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“They were shocked that I could read” — Lamar Odom on how he was humiliated in school

Before he finally took his talents to the NBA, Lamar Odom had to endure humiliation and depression.
Los Angeles Lakers forward Lamar Odom

Lamar Odom

The road to the NBA is difficult. Yes, the players who make it are gifted with extreme athleticism and superhuman abilities. But those qualities alone don’t guarantee you a spot in the world’s toughest basketball league. Lamar Odom, a top prospect since he was in high school, had to endure humiliation before fulfilling his NBA dreams.

Elementary exercise

After high school, Odom committed to the University of Nevada at Las Vegas but didn’t play a single game for the Runnin’ Rebels due to some controversies. And so with the help of his agent, Odom arranged his papers to move to the University of Rhode Island.

Odom met directly with the university president, some basketball staff, and some alumni. They knew that Odom was a top prospect poised to make it to the NBA. The Queens native thought it was going to be an easy process because of his stature. But during the admission process, they threw all sorts of questions at Odom and didn’t seem impressed with his answers. Then, they made him do an exercise that caused utter humiliation for Odom.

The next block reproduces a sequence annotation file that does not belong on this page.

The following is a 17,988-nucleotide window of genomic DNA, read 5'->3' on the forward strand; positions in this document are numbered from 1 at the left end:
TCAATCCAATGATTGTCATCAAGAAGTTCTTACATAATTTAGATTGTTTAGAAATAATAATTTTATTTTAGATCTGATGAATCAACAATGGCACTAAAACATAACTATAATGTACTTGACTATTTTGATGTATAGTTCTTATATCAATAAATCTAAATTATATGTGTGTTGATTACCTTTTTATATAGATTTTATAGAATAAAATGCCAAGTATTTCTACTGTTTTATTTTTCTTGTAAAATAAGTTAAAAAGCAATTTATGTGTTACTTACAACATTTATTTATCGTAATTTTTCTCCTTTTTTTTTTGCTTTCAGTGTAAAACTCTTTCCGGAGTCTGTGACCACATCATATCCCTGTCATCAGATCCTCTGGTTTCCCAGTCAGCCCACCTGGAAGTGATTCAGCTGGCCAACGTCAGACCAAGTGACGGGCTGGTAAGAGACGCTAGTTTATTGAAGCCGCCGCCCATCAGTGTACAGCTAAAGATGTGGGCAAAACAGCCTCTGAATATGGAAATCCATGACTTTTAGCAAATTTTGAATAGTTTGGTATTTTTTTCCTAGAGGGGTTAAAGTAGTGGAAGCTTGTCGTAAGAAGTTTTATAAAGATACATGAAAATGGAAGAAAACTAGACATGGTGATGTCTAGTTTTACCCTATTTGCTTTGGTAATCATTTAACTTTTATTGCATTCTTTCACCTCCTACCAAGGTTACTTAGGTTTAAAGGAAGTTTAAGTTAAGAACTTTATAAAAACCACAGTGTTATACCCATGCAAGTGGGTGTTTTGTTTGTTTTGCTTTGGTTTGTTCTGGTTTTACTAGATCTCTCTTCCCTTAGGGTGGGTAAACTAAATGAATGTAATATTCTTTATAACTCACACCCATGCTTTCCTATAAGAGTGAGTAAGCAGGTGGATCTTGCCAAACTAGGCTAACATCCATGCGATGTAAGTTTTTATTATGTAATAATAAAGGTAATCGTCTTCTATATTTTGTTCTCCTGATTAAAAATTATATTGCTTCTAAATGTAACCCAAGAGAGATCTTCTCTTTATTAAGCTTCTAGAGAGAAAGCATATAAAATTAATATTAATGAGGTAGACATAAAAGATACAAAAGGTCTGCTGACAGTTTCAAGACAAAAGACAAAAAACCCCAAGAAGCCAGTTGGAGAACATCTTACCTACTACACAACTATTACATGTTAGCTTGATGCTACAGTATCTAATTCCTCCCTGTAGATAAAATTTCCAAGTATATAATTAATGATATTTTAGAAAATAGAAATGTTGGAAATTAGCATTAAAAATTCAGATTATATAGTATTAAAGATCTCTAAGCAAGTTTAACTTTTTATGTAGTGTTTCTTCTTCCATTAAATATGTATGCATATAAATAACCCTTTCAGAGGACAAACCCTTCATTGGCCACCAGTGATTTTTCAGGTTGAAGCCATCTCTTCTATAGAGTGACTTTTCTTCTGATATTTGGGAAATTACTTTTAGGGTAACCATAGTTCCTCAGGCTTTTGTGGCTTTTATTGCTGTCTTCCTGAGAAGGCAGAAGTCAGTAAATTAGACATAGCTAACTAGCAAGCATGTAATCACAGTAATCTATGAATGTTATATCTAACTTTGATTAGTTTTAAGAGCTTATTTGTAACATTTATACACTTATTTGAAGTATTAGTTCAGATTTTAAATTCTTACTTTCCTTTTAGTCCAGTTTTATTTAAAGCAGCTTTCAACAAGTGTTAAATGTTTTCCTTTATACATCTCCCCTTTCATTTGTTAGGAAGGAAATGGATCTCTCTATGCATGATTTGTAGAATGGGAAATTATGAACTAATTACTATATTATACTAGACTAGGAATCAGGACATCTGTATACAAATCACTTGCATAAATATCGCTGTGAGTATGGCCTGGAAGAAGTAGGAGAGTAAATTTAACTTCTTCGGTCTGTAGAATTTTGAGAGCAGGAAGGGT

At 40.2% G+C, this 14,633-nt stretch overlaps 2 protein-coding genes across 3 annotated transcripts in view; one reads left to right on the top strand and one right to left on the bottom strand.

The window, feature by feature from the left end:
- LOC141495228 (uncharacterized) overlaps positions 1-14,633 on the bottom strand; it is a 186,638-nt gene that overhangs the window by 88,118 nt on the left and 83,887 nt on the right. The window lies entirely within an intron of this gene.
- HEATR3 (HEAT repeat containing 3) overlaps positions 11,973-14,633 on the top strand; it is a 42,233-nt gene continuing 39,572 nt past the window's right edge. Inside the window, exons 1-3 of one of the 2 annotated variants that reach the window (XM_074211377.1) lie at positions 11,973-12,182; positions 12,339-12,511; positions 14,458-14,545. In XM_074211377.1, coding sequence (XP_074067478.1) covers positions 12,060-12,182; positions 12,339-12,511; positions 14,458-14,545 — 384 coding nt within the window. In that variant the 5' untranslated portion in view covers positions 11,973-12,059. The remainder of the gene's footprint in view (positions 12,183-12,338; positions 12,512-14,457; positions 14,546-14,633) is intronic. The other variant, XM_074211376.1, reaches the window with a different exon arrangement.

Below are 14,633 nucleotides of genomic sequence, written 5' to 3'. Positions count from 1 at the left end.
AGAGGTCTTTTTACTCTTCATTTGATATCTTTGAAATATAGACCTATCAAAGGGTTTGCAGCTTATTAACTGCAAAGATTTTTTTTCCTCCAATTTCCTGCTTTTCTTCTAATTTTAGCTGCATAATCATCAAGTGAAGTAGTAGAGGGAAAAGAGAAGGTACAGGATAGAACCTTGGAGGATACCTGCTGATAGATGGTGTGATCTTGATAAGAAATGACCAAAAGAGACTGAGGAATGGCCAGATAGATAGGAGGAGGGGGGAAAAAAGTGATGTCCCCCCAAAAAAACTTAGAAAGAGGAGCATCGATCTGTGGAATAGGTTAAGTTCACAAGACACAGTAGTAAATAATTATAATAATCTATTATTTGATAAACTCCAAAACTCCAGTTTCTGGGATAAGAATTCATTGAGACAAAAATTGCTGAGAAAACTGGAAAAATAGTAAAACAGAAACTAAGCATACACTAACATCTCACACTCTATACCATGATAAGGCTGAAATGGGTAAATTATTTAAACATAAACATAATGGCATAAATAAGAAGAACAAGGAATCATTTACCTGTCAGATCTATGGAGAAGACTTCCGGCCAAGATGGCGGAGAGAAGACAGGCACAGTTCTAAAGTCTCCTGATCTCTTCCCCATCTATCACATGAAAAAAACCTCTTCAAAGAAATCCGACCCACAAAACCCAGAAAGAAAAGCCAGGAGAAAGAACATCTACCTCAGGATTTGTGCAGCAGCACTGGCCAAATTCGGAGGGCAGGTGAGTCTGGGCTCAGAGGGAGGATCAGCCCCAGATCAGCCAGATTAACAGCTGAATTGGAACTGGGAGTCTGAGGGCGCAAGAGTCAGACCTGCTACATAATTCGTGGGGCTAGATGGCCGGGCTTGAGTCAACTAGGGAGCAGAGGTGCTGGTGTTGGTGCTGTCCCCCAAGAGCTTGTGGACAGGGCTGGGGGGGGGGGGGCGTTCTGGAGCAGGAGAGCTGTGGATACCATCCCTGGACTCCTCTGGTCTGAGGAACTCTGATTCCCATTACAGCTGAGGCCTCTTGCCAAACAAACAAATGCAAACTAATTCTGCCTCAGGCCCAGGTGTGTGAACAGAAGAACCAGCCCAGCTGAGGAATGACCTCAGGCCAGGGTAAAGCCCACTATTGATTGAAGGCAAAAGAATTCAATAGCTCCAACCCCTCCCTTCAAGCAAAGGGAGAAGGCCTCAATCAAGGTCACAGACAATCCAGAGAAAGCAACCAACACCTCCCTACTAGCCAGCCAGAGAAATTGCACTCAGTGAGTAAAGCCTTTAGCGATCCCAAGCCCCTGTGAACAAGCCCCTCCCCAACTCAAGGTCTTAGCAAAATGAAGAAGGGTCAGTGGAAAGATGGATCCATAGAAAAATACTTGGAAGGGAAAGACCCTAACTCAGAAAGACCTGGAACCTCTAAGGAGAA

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Then, they asked me to write an essay about my life right there in the room and then read it back to them. It was clear to me that they didn’t think I could read or write. I was humiliated. This grade-school exercise disgusted and embarrassed me. After all I’d been through, all of the low points, each day seemed to bring me a step closer to rock bottom. After reading a page and a half of my handwritten essay, I just stopped. There was an awkward silence in the room as people looked around at one another, shocked that I could read,” Lamar Odom wrote in his autobiography, Darkness to Light: A Memoir.


The admission process was just the start of his uphill journey. Odom was admitted but had to sit out his first year and maintain a 2.4 grade-point average. He agreed to the conditions. Little did he know that being away from the game, coupled with other personal turmoils, would cause him to sink into depression.

I was so depressed that for the first time, I had to get professional help. I went to a doctor who put me through a series of tests. He then put me on Prozac, an antidepressant, to treat my depression and anxiety. I knew I was down, but I thought I was just sad. Even when things were looking up, I’d still feel like I was in a haze, and I couldn’t figure out why. I just thought it was my mood. I really didn’t know or understand what depression was. I could feel the positive effects of the Prozac as the weeks went by. It calmed me down and kept me sane. I stayed on the drug the entire semester,” Odom wrote.

But slowly and surely, Odom settled into campus life. He played in pick-up games which weren’t exactly fit for his skill level but still provided some much-needed respite. Odom admitted that attending classes wasn’t his thing. But African American Studies pulled him to stay in the classroom.

Odom finally suited up in 1998–99. And true to the hype, Lamar was the real deal. He led the Rams to the conference championship. In the Atlantic 10 Tournament, Odom knocked down the game-winning 3-point shot. After the season, he was selected fourth overall by the LA Clippers. His name dream had come true.

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